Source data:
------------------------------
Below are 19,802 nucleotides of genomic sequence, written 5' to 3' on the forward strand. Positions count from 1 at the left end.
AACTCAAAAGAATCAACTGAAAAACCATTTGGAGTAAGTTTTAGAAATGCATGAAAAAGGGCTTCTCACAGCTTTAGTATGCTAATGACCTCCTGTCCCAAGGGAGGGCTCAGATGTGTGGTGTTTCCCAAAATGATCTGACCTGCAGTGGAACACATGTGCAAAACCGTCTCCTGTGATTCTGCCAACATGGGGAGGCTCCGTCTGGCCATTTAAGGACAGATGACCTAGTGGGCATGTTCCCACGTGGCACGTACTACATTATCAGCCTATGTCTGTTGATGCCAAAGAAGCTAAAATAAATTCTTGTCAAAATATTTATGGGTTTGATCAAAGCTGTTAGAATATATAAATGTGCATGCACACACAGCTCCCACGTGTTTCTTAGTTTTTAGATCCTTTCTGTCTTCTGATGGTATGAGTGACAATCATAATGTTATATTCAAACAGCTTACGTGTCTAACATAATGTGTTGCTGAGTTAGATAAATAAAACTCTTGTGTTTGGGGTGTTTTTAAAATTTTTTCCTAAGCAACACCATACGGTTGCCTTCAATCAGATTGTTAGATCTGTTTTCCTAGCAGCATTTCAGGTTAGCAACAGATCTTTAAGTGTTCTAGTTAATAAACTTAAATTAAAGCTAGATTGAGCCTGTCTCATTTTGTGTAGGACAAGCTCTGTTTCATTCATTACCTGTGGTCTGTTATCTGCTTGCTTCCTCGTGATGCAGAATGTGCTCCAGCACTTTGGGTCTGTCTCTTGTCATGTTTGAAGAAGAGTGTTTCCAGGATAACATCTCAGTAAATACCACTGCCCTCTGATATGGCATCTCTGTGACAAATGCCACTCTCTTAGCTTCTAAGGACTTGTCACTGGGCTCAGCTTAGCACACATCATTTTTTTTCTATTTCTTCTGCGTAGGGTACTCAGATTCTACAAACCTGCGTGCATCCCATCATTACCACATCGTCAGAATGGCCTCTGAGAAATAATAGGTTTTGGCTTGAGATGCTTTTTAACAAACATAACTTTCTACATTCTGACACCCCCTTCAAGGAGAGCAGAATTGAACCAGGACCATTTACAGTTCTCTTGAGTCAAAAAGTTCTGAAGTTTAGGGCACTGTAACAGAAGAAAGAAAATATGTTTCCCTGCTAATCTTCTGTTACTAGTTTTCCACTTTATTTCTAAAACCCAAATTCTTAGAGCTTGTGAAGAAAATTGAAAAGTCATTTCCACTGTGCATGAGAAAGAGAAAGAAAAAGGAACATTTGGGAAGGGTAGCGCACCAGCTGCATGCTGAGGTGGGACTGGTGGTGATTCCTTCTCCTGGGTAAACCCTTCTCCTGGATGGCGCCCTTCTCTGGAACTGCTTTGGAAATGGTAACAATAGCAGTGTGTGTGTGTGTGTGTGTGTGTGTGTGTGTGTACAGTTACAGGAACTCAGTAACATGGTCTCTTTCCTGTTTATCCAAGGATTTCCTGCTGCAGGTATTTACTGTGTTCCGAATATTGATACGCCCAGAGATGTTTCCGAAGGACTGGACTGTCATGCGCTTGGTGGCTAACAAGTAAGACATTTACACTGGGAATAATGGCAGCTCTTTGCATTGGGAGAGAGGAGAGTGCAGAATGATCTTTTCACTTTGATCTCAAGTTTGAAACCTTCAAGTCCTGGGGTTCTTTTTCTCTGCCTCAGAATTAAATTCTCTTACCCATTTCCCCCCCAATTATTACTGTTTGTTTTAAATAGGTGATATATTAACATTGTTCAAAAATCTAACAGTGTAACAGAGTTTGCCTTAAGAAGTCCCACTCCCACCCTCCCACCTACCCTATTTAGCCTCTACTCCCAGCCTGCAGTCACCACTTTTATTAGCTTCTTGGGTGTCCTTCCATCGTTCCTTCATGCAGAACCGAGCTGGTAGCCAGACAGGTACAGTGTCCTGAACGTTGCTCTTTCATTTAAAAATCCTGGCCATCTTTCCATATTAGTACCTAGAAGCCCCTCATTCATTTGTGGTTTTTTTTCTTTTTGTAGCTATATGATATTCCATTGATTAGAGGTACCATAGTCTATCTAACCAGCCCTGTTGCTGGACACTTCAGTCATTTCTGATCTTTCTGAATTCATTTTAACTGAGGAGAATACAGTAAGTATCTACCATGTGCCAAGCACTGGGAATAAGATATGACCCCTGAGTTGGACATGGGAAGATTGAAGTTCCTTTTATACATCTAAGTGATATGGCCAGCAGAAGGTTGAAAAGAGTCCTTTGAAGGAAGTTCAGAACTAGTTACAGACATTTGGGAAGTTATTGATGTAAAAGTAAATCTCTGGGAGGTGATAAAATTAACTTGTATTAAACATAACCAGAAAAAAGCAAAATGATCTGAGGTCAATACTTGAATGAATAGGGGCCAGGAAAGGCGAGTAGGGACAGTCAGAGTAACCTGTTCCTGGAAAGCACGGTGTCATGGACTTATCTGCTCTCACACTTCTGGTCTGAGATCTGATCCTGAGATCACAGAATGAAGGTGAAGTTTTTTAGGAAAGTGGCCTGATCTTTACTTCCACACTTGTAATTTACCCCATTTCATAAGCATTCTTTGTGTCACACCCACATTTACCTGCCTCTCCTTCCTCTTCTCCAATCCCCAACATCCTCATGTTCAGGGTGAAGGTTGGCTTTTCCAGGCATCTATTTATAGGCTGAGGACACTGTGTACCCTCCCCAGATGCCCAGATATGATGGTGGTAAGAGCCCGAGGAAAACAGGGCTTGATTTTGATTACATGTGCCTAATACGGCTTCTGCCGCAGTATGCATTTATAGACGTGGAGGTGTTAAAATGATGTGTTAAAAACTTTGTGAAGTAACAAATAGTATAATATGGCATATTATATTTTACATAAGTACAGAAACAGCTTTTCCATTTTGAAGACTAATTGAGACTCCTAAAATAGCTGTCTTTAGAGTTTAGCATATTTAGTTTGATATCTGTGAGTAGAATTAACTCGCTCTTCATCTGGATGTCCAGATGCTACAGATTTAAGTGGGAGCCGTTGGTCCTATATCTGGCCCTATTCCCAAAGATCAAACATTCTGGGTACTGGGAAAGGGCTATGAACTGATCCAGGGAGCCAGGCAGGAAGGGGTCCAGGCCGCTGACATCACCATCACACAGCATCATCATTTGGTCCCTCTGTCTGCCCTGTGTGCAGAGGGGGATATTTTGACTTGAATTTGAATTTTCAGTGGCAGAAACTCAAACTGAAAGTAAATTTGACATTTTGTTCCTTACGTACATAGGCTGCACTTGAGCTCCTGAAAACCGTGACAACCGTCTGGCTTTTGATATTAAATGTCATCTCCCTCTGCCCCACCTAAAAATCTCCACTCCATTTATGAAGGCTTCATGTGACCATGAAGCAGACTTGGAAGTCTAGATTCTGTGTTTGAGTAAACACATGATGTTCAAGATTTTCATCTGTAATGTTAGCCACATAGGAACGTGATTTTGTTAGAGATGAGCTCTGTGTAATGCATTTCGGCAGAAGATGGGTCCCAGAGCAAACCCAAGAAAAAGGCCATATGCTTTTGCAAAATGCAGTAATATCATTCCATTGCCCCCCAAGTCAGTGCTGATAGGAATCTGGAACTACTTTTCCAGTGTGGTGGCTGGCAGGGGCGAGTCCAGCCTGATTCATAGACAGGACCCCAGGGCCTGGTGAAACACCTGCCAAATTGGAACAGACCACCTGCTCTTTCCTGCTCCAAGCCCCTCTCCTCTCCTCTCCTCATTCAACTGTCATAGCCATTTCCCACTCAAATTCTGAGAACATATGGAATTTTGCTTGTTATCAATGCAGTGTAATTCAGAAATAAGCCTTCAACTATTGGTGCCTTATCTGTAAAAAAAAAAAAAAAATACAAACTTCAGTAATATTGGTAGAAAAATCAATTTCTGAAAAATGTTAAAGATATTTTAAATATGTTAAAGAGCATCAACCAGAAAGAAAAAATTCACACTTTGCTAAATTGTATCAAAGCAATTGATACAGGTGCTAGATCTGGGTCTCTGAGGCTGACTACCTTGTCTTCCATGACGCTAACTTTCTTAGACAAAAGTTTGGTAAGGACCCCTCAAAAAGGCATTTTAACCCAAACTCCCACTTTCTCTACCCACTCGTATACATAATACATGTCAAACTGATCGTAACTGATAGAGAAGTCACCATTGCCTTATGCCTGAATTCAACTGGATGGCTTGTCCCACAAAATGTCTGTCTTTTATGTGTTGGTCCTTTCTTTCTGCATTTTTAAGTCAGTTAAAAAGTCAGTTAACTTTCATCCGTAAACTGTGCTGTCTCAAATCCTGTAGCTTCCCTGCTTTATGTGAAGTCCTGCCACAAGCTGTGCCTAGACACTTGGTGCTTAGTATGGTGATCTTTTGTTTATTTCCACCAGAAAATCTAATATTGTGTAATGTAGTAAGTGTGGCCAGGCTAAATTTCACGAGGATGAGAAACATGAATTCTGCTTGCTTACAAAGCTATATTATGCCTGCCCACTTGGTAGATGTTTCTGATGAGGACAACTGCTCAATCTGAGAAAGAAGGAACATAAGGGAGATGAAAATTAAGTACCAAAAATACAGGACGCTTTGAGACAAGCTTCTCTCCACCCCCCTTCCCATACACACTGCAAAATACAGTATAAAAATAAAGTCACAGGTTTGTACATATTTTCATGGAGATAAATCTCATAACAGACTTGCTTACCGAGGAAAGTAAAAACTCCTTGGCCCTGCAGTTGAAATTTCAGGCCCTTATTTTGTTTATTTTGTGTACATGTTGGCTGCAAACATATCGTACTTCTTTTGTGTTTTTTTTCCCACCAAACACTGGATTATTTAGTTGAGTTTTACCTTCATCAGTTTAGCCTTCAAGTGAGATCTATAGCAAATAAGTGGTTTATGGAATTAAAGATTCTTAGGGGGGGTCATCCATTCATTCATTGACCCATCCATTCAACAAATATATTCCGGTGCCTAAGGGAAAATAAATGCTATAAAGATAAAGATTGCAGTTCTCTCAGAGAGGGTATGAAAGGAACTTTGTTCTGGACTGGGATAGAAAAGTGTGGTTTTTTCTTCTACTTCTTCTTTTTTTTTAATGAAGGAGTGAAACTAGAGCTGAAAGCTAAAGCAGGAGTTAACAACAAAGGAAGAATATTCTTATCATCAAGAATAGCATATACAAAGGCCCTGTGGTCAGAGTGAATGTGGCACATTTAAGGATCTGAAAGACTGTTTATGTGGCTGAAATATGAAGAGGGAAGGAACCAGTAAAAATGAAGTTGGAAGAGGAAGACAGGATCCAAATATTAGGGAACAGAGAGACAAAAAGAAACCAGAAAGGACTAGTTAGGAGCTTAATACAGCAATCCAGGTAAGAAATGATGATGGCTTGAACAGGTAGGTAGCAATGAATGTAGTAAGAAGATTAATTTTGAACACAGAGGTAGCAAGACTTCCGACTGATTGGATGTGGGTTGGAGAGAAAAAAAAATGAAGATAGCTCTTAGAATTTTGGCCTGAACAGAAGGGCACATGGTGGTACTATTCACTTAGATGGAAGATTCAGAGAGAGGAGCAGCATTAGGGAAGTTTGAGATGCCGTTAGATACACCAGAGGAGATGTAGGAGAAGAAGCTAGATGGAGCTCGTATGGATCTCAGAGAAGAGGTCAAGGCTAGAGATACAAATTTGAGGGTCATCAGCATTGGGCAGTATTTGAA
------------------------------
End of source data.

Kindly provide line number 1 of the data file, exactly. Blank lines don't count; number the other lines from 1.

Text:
Below are 19,802 nucleotides of genomic sequence, written 5' to 3' on the forward strand. Positions count from 1 at the left end.